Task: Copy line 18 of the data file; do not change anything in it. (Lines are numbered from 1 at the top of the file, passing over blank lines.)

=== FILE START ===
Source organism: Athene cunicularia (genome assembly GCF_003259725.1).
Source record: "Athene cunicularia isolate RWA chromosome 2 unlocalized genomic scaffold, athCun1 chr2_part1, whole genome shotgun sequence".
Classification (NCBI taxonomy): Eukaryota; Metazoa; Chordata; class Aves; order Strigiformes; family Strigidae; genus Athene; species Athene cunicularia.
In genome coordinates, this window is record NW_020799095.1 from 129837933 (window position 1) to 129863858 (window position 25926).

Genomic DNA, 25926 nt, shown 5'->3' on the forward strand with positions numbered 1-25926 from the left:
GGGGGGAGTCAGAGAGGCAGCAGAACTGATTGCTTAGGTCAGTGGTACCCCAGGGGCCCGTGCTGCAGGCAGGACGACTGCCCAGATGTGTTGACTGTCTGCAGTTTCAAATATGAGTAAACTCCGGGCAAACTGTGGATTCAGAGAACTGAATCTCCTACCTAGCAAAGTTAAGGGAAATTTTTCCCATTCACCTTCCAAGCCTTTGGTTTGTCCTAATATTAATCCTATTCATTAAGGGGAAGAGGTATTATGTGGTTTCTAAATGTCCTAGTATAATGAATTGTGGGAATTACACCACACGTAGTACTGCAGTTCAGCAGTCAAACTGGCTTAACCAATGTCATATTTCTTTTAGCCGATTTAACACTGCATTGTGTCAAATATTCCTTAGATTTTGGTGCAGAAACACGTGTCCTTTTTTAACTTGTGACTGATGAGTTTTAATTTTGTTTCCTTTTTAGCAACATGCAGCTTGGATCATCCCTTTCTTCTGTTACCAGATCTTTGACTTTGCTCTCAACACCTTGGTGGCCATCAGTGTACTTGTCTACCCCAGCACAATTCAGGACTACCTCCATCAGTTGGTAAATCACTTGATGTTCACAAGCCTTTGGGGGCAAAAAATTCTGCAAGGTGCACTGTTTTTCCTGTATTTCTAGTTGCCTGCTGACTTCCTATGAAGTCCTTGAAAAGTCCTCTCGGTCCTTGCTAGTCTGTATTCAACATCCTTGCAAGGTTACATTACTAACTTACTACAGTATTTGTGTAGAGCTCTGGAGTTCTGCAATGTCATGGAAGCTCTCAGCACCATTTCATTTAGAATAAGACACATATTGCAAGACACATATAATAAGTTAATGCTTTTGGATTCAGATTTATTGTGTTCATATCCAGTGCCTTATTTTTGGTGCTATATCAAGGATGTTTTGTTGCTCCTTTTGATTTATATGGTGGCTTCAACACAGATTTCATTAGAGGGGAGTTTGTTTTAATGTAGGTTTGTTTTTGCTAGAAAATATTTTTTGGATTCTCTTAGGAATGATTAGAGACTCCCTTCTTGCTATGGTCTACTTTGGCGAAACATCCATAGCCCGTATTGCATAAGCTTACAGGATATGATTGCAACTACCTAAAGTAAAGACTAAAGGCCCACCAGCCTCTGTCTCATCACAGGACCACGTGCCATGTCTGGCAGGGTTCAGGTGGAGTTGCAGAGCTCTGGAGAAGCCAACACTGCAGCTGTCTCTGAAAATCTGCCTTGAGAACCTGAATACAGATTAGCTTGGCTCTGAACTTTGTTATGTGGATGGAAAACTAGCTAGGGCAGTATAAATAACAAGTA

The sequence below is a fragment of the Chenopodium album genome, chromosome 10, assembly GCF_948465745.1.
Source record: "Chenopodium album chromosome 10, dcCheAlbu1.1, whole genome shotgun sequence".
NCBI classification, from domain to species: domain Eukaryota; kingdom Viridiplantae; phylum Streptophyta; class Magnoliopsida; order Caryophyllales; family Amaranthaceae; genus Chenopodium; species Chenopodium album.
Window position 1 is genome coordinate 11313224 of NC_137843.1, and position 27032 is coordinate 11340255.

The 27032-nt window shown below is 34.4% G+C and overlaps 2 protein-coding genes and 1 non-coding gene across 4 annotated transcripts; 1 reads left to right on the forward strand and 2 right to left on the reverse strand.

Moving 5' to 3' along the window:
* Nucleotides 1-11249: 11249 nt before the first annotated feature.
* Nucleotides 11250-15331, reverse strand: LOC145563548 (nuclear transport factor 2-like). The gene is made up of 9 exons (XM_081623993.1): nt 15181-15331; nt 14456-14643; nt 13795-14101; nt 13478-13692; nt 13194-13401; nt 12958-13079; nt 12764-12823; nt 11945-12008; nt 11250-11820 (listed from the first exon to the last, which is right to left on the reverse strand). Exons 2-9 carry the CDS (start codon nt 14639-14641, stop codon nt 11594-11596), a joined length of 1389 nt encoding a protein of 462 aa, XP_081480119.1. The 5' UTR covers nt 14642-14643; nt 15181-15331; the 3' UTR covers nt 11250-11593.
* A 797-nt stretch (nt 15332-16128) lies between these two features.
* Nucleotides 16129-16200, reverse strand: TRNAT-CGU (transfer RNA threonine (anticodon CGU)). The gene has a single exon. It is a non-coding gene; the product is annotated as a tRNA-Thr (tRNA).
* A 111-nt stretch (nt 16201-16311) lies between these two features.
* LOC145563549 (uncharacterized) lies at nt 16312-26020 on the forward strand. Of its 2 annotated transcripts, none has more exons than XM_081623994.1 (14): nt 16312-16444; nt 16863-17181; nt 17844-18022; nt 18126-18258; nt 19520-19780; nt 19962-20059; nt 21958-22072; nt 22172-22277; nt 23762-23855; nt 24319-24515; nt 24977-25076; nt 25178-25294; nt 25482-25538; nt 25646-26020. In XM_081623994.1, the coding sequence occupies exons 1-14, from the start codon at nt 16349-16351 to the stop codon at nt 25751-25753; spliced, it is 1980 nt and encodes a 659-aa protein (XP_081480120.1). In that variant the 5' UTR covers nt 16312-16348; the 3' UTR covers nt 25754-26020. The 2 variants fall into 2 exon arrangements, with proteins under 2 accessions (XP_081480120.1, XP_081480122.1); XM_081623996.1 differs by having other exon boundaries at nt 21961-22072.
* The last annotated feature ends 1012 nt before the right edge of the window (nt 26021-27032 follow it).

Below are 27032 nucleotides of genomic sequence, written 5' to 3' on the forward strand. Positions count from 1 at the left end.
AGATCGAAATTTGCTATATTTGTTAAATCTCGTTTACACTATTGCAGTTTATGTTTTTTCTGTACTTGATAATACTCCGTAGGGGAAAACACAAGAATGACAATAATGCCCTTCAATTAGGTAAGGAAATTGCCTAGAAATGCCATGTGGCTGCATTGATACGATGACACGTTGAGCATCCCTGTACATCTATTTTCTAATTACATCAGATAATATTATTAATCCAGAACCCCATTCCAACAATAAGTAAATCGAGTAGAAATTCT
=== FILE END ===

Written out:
* LOC145563549 (uncharacterized) lies at nt 16312-26020 on the forward strand. Of its 2 annotated transcripts, none has more exons than XM_081623994.1 (14): nt 16312-16444; nt 16863-17181; nt 17844-18022; nt 18126-18258; nt 19520-19780; nt 19962-20059; nt 21958-22072; nt 22172-22277; nt 23762-23855; nt 24319-24515; nt 24977-25076; nt 25178-25294; nt 25482-25538; nt 25646-26020. In XM_081623994.1, the coding sequence occupies exons 1-14, from the start codon at nt 16349-16351 to the stop codon at nt 25751-25753; spliced, it is 1980 nt and encodes a 659-aa protein (XP_081480120.1). In that variant the 5' UTR covers nt 16312-16348; the 3' UTR covers nt 25754-26020. The 2 variants fall into 2 exon arrangements, with proteins under 2 accessions (XP_081480120.1, XP_081480122.1); XM_081623996.1 differs by having other exon boundaries at nt 21961-22072.